Fugitive warlord mocks UN ‘success’



 

EYEWITNESS

 

Mark Huband in Mogadishu

The Guardian, 19 June 1993

 

Digfer hospital had indeed been returned to the Somalis. That was the aim of Thursday’s bombing and street battles. The gate was closed. Young men, steely-eyed, their faces drawn and exhausted, clustered around the entrance. They sneered and refused outsiders entry.

 

All the men were wearing army jackets and ‘qat’. My driver became nervous and reversed into the rock-strewn street, scene of some of the previous day’s worst fighting between the renegade warlord Mohammed Farah Aideed and United Nations troops.

An hour later the young men had gone. Birds whistled in the rain-soaked trees. One-legged men limped around on crutches, the victims of earlier bombs from two years of war.

Above the front entrance, where two days before three bodies had lain under blood white sheets surrounded by a crowd of women outraged by the violence the windows had been shot out.

“White man. White man. Go. Go. Fuck you,” a woman said in a low voice.

General Aideed was thought by UN troops to have been in the hospital during Thursday’s fighting. All 504 patients had fled.

According to Lt Col Kelvin Mcgovern, UN military intelligence officer, rocket-propelled grenades were fired from the hospital at Moroccan and French troops. The UN troops retuned fire, hitting the hospital and eventually reaching it, to find that for the second time that day the general had evaded them.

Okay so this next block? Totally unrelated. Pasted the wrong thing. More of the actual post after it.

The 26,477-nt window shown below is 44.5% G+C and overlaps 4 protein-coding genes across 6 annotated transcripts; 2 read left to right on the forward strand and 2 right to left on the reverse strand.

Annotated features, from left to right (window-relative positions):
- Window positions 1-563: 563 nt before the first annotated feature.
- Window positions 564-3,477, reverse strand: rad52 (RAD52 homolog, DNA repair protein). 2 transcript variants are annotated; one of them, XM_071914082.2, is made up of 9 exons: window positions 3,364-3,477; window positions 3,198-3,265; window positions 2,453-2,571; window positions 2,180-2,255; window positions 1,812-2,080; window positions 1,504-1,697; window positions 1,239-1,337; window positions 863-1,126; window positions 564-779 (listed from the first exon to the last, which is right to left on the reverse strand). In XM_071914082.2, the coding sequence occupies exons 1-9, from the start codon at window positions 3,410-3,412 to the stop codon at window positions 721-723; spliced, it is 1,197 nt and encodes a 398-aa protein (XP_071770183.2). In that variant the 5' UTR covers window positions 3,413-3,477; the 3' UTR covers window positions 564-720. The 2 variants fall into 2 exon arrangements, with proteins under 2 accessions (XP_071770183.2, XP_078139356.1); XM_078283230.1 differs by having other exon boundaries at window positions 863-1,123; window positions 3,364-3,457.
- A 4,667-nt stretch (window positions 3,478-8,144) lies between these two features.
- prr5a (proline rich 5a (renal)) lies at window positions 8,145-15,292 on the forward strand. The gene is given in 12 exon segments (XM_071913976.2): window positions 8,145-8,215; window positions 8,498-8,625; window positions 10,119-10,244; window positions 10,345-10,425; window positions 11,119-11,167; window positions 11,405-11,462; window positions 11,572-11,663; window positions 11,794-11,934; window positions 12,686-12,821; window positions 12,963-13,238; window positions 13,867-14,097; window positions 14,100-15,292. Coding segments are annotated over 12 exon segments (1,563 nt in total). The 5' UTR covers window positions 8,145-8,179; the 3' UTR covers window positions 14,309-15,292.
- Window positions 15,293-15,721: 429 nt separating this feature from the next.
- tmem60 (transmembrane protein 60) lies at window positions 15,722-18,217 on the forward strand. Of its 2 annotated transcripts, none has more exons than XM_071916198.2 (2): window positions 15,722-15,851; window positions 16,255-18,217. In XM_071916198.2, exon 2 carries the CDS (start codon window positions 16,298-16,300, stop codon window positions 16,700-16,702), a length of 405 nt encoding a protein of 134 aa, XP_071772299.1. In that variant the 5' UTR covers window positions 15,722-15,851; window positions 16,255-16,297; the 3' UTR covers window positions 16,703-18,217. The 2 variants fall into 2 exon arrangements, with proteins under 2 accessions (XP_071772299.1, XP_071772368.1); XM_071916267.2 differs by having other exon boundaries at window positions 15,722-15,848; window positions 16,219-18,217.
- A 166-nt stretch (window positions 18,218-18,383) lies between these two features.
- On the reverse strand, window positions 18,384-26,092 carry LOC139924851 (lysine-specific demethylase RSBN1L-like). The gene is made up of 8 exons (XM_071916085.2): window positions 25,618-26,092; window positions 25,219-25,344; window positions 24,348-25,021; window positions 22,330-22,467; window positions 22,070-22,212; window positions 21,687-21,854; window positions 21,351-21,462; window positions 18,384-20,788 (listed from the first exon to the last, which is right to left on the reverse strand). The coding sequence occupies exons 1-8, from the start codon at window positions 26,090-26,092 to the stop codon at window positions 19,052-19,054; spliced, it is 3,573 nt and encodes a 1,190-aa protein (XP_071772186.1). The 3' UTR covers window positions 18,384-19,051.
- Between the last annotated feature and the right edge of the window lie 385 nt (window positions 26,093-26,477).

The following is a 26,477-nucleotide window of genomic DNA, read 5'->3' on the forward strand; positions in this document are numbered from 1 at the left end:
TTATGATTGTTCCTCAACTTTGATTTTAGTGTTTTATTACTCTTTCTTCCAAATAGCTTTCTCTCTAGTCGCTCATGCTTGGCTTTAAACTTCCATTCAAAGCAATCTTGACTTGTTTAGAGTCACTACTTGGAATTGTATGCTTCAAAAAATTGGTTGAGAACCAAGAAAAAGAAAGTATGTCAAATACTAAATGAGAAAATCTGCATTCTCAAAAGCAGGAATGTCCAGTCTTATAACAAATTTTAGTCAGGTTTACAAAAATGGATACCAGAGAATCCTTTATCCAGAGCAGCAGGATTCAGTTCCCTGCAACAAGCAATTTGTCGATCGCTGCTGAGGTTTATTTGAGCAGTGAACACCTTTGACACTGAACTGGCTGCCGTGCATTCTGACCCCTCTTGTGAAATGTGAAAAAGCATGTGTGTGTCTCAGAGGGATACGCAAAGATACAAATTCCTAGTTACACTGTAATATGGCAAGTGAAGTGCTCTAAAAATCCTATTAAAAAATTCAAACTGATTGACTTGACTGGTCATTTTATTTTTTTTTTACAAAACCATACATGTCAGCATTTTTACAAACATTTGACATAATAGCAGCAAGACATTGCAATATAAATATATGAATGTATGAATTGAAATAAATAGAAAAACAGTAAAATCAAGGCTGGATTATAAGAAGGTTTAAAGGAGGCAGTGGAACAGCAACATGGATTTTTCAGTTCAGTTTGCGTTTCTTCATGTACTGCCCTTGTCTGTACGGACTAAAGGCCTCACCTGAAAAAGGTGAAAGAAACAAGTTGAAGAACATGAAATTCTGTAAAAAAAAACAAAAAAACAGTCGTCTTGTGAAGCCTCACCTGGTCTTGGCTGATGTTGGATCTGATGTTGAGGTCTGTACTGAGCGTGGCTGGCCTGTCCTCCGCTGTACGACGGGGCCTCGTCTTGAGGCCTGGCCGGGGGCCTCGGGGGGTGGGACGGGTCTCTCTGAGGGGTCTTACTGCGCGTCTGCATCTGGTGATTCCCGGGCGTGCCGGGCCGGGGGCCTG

A hole three feet wide was blasted into the side of the hospital recovery room. A bullet passed through the operating theatre and pierced the wall on the other side. The dark yellow walls were pock-marked.

Parts of a rocket lay on the floor, suggesting the hospital had been hit with heavy artillery fire, possibly from a helicopter.

A UN military spokesman, Lt Col Trevor Jones, said yesterday that American helicopters fired 11 Tow missiles during Thursday’s fighting and did not use other rockets. “I can assure you that no Tow missiles were fired at Digfer hospital, and there was no artillery used by UN forces at all,” he said.

The hole at Digfer is therefore unexplained, unless Gen Aideed’s people fired it at themselves. Asked whether he thought it was acceptable for UN troops to attack a hospital when patients were inside, he replied: “We consider it entirely extraordinary that Aideed should use a hospital as an armed fortress.”

“Everyone is quiet,” said my translator. “Nobody will speak. And I know why. It is because Aideed was here, Just now. That is why the men on the gate did not let us in. He came to visit his people.”

There are 11,000 UN troops in Mogadishu. With Thursday’s military campaign deemed a total success by the UN secretary-general and President Clinton, the arrest of Gen Aideed is the next intention, But first they have to find him.

 

© Guardian Newspapers Limited